Essentially integrations are pieces of software. Depending on the integration technology you’re using, your integrations may look different from a traditional software program, but that’s what they still are, even if there’s some abstraction layer in between. Some integrations are more complex than others, and as with all software, complexity tends to create error situations that are difficult to analyze and resolve, or debug and bugfix.
The first thing that comes to mind when you talk about complex B2B integrations, is mappings. I don’t know a single integration architect who likes to do mapping, but it’s something that you just must do. Quite often there is not a standard ready-made mapping that you can use, and even if there is, one system or the other may be using a standardized message format, but applying some of their own processing logic. And then you need to do mapping manually. Too often this process involves educated guesses because documentation is poor and you have only a few samples to work on. This causes errors in and after testing, which you need to be able to solve quickly.
Different formats and different protocols
It would be so easy if everyone used at least the same file formats and transfer protocols to do integrations. But no, you need to receive EDIFACT over FTP and send out XML via AS2. Or you get some enrichment data periodically from an Excel file in a file system on some server, then receive an XML file over HTTP and need to combine data from both to a JSON payload that’s then encrypted using a proprietary combination of the algorithm. Sometimes you even need to split multiple levels of data into separate entities, for example when you get a shipment containing multiple containers containing multiple cargo items in one EDIFACT file and then you need to push these entities to some REST API separately and in the correct sequence, linking the created objects together.
B2B integrations are nasty projects
And I’m not even exaggerating, in real life B2B integrations are often nasty projects. Sure, there are easy cases too, but the most time you spend with these monsters. In many cases neither of the parties that you’re integrating fully understands what their system is doing, or just don’t have the resources to support you, so you need to do some development by trial and error.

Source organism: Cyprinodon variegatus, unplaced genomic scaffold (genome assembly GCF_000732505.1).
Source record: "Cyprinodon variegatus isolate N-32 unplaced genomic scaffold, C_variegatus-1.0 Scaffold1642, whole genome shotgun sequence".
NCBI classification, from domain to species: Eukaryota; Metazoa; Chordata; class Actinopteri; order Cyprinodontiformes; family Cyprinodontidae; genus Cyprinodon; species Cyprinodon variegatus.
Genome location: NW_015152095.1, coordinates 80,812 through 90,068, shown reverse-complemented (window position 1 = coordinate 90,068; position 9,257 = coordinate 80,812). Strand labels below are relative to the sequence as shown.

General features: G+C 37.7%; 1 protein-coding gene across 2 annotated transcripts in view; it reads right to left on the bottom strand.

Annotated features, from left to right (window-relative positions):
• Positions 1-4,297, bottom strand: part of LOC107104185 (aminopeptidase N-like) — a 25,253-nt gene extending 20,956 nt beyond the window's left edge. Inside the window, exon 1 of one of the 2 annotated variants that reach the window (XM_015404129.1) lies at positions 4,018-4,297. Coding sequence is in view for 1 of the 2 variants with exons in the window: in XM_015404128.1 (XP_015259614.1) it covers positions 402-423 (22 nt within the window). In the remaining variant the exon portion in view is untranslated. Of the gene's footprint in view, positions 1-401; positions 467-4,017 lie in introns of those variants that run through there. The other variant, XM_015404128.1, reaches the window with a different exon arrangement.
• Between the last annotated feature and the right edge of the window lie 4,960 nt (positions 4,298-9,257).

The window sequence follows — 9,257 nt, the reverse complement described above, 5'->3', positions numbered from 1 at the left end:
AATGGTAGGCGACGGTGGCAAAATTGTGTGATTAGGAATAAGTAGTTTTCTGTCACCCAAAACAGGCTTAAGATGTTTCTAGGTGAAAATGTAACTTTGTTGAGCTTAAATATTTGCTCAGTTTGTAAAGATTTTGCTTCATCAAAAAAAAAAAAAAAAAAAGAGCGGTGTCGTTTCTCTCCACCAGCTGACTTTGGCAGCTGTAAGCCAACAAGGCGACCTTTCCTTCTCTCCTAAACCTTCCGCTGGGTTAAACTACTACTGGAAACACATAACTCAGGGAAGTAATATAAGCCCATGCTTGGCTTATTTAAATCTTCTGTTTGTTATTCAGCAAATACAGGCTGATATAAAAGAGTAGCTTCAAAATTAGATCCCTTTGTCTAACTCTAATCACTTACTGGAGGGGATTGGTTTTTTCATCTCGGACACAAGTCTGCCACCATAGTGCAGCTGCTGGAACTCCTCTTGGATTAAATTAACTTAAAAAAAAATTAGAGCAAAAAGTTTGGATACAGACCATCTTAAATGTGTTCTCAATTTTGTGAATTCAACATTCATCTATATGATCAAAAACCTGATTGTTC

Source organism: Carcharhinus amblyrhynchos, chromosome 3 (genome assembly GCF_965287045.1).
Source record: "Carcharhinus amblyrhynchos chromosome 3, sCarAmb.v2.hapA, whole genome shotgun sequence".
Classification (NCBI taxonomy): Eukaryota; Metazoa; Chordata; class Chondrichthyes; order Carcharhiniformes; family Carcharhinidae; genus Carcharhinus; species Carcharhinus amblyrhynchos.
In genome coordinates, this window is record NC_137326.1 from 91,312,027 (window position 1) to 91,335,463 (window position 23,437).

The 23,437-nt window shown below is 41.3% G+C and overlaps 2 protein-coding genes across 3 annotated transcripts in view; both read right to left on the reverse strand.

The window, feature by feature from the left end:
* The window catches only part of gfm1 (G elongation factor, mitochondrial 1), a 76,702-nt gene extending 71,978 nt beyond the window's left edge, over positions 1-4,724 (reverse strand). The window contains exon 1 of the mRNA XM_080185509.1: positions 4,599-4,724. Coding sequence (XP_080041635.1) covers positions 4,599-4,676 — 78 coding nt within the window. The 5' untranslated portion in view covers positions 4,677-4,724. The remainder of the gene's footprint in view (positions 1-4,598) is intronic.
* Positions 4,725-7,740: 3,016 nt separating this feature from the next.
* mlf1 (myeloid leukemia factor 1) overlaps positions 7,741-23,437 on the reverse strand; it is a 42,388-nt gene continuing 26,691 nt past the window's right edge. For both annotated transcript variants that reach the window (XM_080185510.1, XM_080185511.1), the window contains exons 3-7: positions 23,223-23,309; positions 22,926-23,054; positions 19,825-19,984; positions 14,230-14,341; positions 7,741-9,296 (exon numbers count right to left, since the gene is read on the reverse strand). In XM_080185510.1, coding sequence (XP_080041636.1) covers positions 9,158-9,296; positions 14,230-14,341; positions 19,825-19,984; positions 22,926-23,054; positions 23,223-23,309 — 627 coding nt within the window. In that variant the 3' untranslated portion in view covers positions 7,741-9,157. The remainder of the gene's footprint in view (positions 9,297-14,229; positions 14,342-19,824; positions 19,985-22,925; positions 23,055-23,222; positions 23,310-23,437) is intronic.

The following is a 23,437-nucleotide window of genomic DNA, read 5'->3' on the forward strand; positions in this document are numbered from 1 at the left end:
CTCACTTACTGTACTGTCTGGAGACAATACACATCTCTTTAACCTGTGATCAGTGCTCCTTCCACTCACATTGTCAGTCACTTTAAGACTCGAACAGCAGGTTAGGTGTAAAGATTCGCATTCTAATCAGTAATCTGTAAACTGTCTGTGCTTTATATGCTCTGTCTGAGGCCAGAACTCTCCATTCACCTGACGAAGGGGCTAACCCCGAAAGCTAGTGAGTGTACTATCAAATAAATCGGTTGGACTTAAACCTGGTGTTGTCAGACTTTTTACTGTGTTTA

That’s why you need an iPaaS system that’s designed to support the development work you’re doing for the integration, as well as it’s designed to help to monitor and manage the integrations you have already in production. Every time you make a change, you want to be able to easily test the changes without having to jump through too many loops.
Developing integrations with iPaaS is simple
Open your VPN to the customer, start a deployment, get a cup of coffee, test, wait, realize it didn’t work, and start over trying to figure what went wrong in the integration black hole? No, just use the iPaaS UI in your web browser, start the process, monitor how it progresses, see what went wrong, fix it, repeat. You want a system that allows you to stay focused on the task at hand, not in orchestrating the whole testing process around it each time you want to try how it works.
And the same applies to monitoring production processes too. Errors will happen in production every now and then, and if your integration platform can provide the same debugging experience for every production error as you got in the development phase too, solving these problems is a lot easier. You don’t need to search for the payloads, download them to your computer while getting the project running in your IDE. Just use the same tools as you did before, it’s all there in the cloud just waiting for you.
Complex integrations are just more complex pieces of software, than the straight-forward integrations. They need more work, that’s all. And when you need to work more, you need tools that handle the simple things, so you can focus on solving the more difficult issues.
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